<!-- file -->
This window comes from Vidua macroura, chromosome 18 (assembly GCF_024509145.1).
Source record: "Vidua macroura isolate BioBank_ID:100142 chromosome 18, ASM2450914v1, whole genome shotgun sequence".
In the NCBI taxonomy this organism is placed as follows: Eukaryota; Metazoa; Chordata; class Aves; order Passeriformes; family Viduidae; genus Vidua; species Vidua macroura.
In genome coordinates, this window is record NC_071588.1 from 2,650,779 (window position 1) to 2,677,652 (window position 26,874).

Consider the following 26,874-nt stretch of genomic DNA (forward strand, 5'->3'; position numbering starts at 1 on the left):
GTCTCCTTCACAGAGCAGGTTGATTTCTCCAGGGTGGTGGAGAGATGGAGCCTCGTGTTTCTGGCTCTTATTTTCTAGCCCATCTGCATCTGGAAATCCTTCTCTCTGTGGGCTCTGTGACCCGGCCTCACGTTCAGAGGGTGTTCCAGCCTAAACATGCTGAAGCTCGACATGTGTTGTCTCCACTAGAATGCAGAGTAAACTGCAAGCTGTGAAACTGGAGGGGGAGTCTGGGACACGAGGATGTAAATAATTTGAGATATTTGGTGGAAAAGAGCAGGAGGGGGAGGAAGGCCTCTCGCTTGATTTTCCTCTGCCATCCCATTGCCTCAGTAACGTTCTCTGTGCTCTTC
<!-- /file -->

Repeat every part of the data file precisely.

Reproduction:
This window comes from Vidua macroura, chromosome 18 (assembly GCF_024509145.1).
Source record: "Vidua macroura isolate BioBank_ID:100142 chromosome 18, ASM2450914v1, whole genome shotgun sequence".
In the NCBI taxonomy this organism is placed as follows: Eukaryota; Metazoa; Chordata; class Aves; order Passeriformes; family Viduidae; genus Vidua; species Vidua macroura.
In genome coordinates, this window is record NC_071588.1 from 2,650,779 (window position 1) to 2,677,652 (window position 26,874).

Consider the following 26,874-nt stretch of genomic DNA (forward strand, 5'->3'; position numbering starts at 1 on the left):
GTCTCCTTCACAGAGCAGGTTGATTTCTCCAGGGTGGTGGAGAGATGGAGCCTCGTGTTTCTGGCTCTTATTTTCTAGCCCATCTGCATCTGGAAATCCTTCTCTCTGTGGGCTCTGTGACCCGGCCTCACGTTCAGAGGGTGTTCCAGCCTAAACATGCTGAAGCTCGACATGTGTTGTCTCCACTAGAATGCAGAGTAAACTGCAAGCTGTGAAACTGGAGGGGGAGTCTGGGACACGAGGATGTAAATAATTTGAGATATTTGGTGGAAAAGAGCAGGAGGGGGAGGAAGGCCTCTCGCTTGATTTTCCTCTGCCATCCCATTGCCTCAGTAACGTTCTCTGTGCTCTTC